“I think we’re at a fork in the road,” Fred Birnbaum, vice president of the Idaho Freedom Foundation, the main group fighting the referendum, told Demko. “If Idaho and Utah and Montana [and] Nebraska and other states expand Medicaid, it will be harder for Congress to reverse that. I think that is going to put us on the path to a … single-payer system.”

In other words, if more people got used to having health insurance, it would be harder to take it away from them and stop the slide toward a universal system. 

Last week word came from Idaho that Birnbaum’s group isn’t finished challenging the ability of the state’s poor to get health insurance. Spokane Public Radio reported that Birnbaum considered the wording of Idaho’s initiative problematic. He claimed the law improperly delegates authority to one state agency and his group is deciding whether to file a lawsuit to stop the expansion.

It’s still a struggle to bring health insurance and care to all Americans and may continue to be for a while.  Some states that have expanded Medicaid are trying to impose work requirements on Medicaid beneficiaries. They reinforce the stereotype that those in the program are lazy, shiftless and don’t want to work. Never mind some 60 percent of enrollees are already working, many in low-wage jobs that don’t provide health insurance.

Over the last three months in Arkansas, more than 12,000 people receiving Medicaid have lost their coverage because of work requirements and won’t be eligible for new coverage until next year. If they need medical care between now and then, they must pay out of pocket or buy private insurance — an unlikely solution given the high price tag — or go without crucial care. “Taking coverage away from people who don’t meet a work requirement is at odds with Medicaid’s central objective,” tweeted Joan Alker, who heads the Center for Children and Families at Georgetown University. 

Birnbaum of the Idaho Freedom Foundation may be right. More people with coverage may make it easier in the long run to establish a health program for all Americans. A lot is riding on what happens in Utah, Idaho and Nebraska as the will of the voters is carried out. And the pressure to expand Medicaid will only intensify in the 14 states that have yet to embrace the idea that their poorest residents deserve access to care.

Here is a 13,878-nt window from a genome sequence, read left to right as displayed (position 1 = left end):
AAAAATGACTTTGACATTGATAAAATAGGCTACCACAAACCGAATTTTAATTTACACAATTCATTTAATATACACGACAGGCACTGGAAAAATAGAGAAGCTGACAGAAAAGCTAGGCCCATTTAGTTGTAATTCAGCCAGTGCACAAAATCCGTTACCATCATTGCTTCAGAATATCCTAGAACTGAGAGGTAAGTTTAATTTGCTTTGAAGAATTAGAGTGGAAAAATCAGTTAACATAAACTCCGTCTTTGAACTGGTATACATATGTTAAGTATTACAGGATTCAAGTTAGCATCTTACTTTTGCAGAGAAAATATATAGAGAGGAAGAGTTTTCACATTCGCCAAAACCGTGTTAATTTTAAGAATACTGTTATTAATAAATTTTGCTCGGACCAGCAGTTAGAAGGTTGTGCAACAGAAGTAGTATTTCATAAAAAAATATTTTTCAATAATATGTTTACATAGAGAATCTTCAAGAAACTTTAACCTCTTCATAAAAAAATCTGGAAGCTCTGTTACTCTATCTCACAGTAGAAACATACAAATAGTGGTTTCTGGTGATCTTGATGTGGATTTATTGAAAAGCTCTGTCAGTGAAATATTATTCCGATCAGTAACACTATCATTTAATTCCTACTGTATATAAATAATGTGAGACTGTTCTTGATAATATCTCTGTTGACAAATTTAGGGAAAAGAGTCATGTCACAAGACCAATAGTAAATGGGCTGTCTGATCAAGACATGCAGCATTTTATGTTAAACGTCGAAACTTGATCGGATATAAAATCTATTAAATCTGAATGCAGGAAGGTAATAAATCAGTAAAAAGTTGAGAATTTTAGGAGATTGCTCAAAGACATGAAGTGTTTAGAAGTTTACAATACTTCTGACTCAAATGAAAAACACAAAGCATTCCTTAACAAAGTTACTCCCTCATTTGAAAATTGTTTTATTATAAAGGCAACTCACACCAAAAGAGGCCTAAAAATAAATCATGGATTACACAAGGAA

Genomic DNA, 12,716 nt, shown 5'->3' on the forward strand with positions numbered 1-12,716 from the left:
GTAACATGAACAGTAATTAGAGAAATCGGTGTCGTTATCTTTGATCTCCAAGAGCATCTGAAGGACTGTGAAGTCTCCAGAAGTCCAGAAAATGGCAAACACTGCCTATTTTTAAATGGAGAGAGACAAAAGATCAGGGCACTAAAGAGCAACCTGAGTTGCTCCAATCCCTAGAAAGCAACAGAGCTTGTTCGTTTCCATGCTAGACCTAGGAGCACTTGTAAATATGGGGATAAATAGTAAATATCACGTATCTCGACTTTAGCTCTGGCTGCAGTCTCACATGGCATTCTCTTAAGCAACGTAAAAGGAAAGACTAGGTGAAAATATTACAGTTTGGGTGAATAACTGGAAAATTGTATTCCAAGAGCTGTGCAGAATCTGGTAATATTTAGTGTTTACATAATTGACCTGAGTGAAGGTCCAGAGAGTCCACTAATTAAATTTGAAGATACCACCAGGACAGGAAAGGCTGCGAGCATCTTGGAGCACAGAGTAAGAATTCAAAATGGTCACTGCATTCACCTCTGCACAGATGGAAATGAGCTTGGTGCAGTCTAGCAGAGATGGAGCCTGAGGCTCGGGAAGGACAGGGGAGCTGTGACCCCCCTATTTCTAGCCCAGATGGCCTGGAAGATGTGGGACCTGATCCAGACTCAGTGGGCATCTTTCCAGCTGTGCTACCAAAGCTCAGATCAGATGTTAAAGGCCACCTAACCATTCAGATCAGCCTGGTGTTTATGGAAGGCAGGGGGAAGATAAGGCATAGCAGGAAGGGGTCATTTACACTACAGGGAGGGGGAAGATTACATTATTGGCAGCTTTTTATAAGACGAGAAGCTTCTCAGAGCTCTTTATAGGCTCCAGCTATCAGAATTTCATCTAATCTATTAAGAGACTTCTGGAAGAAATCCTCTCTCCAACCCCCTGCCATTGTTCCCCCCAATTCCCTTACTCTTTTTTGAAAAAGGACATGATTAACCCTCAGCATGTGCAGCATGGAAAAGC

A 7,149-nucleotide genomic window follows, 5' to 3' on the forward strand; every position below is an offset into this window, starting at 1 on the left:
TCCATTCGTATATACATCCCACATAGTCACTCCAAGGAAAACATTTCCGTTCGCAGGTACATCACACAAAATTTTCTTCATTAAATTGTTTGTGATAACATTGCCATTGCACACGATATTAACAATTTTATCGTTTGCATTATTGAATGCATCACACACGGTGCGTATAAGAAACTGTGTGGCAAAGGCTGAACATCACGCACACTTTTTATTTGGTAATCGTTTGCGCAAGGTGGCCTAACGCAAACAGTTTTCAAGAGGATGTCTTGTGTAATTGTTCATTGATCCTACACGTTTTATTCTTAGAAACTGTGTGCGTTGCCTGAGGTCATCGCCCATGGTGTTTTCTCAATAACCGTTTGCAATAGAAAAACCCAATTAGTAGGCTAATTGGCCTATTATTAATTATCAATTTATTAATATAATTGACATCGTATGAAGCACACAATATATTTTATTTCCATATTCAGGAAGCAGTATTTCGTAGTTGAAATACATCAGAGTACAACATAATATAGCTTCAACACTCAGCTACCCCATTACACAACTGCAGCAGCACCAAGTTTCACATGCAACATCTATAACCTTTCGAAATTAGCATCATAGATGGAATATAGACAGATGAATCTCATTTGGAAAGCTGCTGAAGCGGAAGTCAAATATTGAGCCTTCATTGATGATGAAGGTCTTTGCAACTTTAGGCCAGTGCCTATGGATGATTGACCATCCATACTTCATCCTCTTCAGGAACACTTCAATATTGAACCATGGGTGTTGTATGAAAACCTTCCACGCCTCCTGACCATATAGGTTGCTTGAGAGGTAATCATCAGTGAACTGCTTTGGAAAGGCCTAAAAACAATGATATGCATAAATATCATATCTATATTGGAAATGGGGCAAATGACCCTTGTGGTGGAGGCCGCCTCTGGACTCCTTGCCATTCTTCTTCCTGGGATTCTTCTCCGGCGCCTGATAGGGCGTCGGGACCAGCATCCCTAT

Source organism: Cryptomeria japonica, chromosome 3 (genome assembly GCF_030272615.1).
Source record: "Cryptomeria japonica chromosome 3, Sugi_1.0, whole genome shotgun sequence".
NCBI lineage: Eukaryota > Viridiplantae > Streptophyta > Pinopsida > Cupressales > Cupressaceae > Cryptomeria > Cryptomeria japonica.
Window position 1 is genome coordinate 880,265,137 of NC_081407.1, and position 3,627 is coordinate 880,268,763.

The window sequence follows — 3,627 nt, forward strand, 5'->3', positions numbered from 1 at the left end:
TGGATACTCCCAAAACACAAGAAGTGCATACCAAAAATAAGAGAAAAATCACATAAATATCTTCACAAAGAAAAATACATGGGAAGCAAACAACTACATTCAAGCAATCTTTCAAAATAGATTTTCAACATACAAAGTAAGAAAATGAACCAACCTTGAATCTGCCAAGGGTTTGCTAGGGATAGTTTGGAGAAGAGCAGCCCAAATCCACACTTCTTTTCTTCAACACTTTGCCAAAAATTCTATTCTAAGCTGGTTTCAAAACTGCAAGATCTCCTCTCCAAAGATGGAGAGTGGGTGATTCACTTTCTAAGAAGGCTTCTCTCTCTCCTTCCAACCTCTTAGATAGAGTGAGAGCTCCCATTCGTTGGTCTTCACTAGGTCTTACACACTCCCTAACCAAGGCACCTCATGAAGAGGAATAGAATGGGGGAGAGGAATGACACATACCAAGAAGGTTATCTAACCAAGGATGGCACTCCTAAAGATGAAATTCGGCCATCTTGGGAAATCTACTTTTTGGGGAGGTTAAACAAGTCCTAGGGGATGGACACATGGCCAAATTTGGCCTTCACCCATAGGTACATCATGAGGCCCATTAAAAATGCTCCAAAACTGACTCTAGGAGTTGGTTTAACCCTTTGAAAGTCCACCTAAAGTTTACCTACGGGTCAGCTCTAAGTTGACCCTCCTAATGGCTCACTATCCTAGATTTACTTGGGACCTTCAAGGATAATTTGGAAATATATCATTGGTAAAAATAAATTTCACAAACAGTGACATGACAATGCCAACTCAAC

Veteran health care journalist Trudy Lieberman is a contributing editor at the Center for Health Journalism Digital and a regular contributor to the Remaking Health Care blog.


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I was already on Medicare (I'm disabled and on SSDI) when the Affordable Care Act was passed, so Medicaid expansion wasn't going to affect my access to health care, but refusing to do it is STILL the #1 reason I'm going to be voting for whoever's running against Greg Abbott (our sadly re-elected governor) forever.

I'm also a tax preparer who works and lives in a working poor and mostly Latinx neighborhood, and a lot of my clients are in a situation where their CHILDREN have Medicaid or CHIP, but even ACA coverage isn't an economic option for them. I also have a close friend who can't afford insurance and might have had a shot at getting some if Medicaid had been expanded. It might not have helped all my clients, but it certainly would have given them a better shot, and I was especially angry because Abbott's in a wheelchair and STILL refused.